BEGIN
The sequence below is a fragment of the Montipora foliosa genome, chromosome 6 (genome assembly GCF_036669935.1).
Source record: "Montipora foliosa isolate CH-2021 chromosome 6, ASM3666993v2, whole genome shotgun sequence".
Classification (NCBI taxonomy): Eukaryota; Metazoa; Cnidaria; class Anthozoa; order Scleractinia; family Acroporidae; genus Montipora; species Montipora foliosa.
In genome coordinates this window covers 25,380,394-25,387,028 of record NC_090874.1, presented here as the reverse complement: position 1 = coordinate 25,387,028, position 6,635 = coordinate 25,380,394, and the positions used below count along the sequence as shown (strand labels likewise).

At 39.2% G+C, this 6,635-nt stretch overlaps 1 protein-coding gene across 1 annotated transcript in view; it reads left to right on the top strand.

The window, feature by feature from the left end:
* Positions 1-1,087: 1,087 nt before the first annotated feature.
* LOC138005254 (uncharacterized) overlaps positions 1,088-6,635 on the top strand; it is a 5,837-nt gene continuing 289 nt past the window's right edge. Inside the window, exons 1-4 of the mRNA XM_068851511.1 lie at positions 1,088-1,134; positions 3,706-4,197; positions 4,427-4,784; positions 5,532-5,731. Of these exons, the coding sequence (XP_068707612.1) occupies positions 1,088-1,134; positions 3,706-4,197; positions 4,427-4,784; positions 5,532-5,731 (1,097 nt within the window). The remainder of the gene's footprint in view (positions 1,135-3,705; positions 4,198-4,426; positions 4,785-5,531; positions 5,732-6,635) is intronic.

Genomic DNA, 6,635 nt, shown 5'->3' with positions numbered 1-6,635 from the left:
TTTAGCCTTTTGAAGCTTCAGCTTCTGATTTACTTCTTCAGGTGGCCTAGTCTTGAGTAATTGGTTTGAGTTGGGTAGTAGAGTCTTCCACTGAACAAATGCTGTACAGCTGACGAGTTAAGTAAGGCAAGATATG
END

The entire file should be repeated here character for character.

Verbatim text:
The sequence below is a fragment of the Montipora foliosa genome, chromosome 6 (genome assembly GCF_036669935.1).
Source record: "Montipora foliosa isolate CH-2021 chromosome 6, ASM3666993v2, whole genome shotgun sequence".
Classification (NCBI taxonomy): Eukaryota; Metazoa; Cnidaria; class Anthozoa; order Scleractinia; family Acroporidae; genus Montipora; species Montipora foliosa.
In genome coordinates this window covers 25,380,394-25,387,028 of record NC_090874.1, presented here as the reverse complement: position 1 = coordinate 25,387,028, position 6,635 = coordinate 25,380,394, and the positions used below count along the sequence as shown (strand labels likewise).

At 39.2% G+C, this 6,635-nt stretch overlaps 1 protein-coding gene across 1 annotated transcript in view; it reads left to right on the top strand.

The window, feature by feature from the left end:
* Positions 1-1,087: 1,087 nt before the first annotated feature.
* LOC138005254 (uncharacterized) overlaps positions 1,088-6,635 on the top strand; it is a 5,837-nt gene continuing 289 nt past the window's right edge. Inside the window, exons 1-4 of the mRNA XM_068851511.1 lie at positions 1,088-1,134; positions 3,706-4,197; positions 4,427-4,784; positions 5,532-5,731. Of these exons, the coding sequence (XP_068707612.1) occupies positions 1,088-1,134; positions 3,706-4,197; positions 4,427-4,784; positions 5,532-5,731 (1,097 nt within the window). The remainder of the gene's footprint in view (positions 1,135-3,705; positions 4,198-4,426; positions 4,785-5,531; positions 5,732-6,635) is intronic.

Genomic DNA, 6,635 nt, shown 5'->3' with positions numbered 1-6,635 from the left:
TTTAGCCTTTTGAAGCTTCAGCTTCTGATTTACTTCTTCAGGTGGCCTAGTCTTGAGTAATTGGTTTGAGTTGGGTAGTAGAGTCTTCCACTGAACAAATGCTGTACAGCTGACGAGTTAAGTAAGGCAAGATATG